By Albert L. Lingelbach & Edward W. Greason

According to surveys, nearly 55% of adult Americans do not have a written will to assist their heirs and the legal system in ensuring that their wishes are respected following their deaths; they may be surprised to learn that the state has written a will for them. But even the 45% fortunate enough to have expressed their wishes before witnesses in a way that the law recognizes must remain vigilant. Here are twelve reasons you ought to update your existing will or estate plan, whether it expresses your wishes or what the state thinks you should do.

1. Marriage.

A marriage brings many changes to your life. You now have to share your home with a new person. However, you are sharing more than the pots and pans. You are also agreeing to share your estate. In the United States it is a general principle of law that you must include your spouse as a beneficiary of your estate. You do not have to give your entire estate to your spouse, but you cannot disinherit your spouse. A surviving spouse is always entitled to a minimum (called an elective share) of a deceased spouse’s estate, unless both spouses agreed to alter their respective rights by means of a marital contract such a prenuptial agreement. Often this marital or elective share can be satisfied by designating certain assets or amounts to the survivor, for instance by naming the survivor as beneficiary of life insurance.

2. Divorce.

Following a divorce, your estate plan should be reviewed to make sure that the former spouse is not an unintended beneficiary. The divorce decree may require that assets are to be split certain ways, or that a former spouse is to receive a certain amount upon the first death. Another possibility is that assets may be titled in joint name or structured in such a way that even after a divorce, the former spouses are still tied together financially. The estate plan should be reviewed to ensure, first, that the provisions of the decree have been satisfied, and second, that the ex-spouse is not benefitting in an unintended way.

3. Births.

The birth of a new child is undoubtedly life changing. But with all that new joy come new responsibilities. While you worry about your children while they are growing, you also need to worry about them in the event of your unexpected death while they are minors. Who will raise your children? Generally state law provides for family members to step in to care for and raise your children. But will it be the family member you and your spouse would prefer? And what if there are no close family members? Do you have a close family friend that you and your spouse would prefer to your disreputable second cousin? Naming a guardian to raise your children provides assurance that a person you trust and chose will protect your children.

4. Growing Up.

As children grow and come of age, new questions arise. Will the children inherit from your estate? Should the property passing to them be held in a trust for their benefit? Who will be the trustee with power to manage their money, and until what age? Should the child receive his inheritance all at once, or should it be spread over several years and installments?

5. Deaths of Friends and Family.

Any discussion of guardians, trustees and executors must include the consideration of successors. Who would you want to handle your estate or trusts in case your first choice cannot act for some reason? People invariably choose family and friends, but such persons are usually close to their own ages. In making choices about guardians, trustees and other fiduciaries, thought should be given to whether that person will be able to fulfill their duties for the duration. If a trust for your child is to last for another 25 years, should you nominate your 80 year old father as trustee? Or if your married sister lives in San Francisco, is it reasonable to expect her to move to New York just because you want her to be guardian of your child? A successor or alternate choice should be named, in case your first choice cannot carry out the task you are asking of them. What if a named fiduciary (a guardian, trustee or executor) dies or becomes incapacitated? Is a successor or alternate named? If so, what about further successors or alternates? If you have created trusts that may last for decades (such as for grandchildren), consider if a bank or trust company should be named since a corporate fiduciary will outlive the individual fiduciaries.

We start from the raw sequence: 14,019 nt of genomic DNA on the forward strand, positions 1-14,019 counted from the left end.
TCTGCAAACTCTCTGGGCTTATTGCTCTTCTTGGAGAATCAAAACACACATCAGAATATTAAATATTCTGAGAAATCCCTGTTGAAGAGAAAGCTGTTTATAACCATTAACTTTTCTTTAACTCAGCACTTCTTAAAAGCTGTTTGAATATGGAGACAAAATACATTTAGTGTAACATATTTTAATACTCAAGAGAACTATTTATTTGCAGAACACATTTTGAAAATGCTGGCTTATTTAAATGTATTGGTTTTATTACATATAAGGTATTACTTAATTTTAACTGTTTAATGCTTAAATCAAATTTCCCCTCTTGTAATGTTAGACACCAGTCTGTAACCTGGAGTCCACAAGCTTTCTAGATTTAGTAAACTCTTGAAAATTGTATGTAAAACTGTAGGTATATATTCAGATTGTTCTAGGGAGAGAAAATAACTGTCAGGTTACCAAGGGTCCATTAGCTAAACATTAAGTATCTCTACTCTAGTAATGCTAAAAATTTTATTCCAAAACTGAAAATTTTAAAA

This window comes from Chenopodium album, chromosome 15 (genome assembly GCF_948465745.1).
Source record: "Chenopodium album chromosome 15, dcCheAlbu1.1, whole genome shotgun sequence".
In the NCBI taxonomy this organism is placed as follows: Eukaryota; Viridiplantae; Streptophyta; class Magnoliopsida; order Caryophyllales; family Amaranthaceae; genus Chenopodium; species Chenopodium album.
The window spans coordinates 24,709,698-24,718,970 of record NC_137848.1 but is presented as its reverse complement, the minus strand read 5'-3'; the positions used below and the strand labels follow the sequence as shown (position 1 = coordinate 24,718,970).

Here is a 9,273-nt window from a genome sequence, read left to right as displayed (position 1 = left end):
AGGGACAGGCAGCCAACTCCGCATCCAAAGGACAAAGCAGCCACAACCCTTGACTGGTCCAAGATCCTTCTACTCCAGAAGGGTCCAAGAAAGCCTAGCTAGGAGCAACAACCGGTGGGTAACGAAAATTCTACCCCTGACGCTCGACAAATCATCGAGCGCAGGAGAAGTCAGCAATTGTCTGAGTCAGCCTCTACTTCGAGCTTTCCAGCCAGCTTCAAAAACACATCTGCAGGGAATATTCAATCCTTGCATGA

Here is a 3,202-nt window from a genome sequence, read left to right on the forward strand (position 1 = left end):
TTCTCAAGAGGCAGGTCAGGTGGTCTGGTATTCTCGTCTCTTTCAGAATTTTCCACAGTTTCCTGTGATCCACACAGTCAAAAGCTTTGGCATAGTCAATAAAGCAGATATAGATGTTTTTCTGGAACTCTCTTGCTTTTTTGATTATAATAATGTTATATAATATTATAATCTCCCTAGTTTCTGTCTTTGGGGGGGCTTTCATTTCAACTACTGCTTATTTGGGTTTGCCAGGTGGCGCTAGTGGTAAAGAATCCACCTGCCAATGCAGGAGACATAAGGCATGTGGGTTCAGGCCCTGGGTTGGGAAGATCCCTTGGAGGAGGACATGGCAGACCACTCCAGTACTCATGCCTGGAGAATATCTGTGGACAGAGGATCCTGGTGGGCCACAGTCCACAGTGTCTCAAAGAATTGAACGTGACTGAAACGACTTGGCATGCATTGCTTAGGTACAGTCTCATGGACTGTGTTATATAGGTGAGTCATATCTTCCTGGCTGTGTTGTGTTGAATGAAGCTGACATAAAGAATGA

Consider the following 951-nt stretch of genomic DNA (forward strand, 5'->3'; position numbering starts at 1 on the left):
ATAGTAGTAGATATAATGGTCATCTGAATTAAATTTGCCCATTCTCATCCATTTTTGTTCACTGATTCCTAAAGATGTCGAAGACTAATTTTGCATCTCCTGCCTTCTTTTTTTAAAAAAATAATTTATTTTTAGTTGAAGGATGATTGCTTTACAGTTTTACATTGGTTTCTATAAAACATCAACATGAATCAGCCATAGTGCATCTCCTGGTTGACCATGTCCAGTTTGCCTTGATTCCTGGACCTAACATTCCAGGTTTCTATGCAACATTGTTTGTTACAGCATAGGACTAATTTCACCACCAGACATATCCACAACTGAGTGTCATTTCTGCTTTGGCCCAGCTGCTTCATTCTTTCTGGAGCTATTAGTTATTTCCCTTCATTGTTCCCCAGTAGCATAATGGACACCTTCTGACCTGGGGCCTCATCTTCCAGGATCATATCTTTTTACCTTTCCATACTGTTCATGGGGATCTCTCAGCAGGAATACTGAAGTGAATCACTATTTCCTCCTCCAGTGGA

6. Adulthood.

Children grow up and start having lives of their own. Just as their lives change, so must your estate plan. Once they are adults, they will not need a guardian. And if you provided for them to receive their inheritance in a trust that was to end at a certain age, should that age be revised, or do you even need a trust for their benefit any longer? Does your estate plan include a provision for grandchildren? Do the grandchildren inherit if their parent (your child) predeceased you? Have you considered the lifestyles and careers of your children? If one child is an investment banker making a zillion dollars a year and the second works for a charity, do you want them to share in your estate equally, or do you want to provide more to the child who will need and probably appreciate it more?

7. Medical Issues.

Family members sometimes have medical problems that require long term care. Such problems could be medical, such as dementia, or the result of an accident. Careful planning is often necessary to set up specialized trusts to provide for the needs of these family members without causing a reduction in any other benefits they may be entitled to receive.

8. Substance Abuse.

A family member may have a substance abuse problem. While they may be just as impaired as someone with a medical condition, the legal system may consider them competent. Rather than seeing such a person drink or snort their inheritance away, it may be advisable to try to protect them from themselves by putting their inheritance in a trust, with limitations on access to income and principal. Alternatively, conditions could be imposed on distributions, such as passing a drug test each month.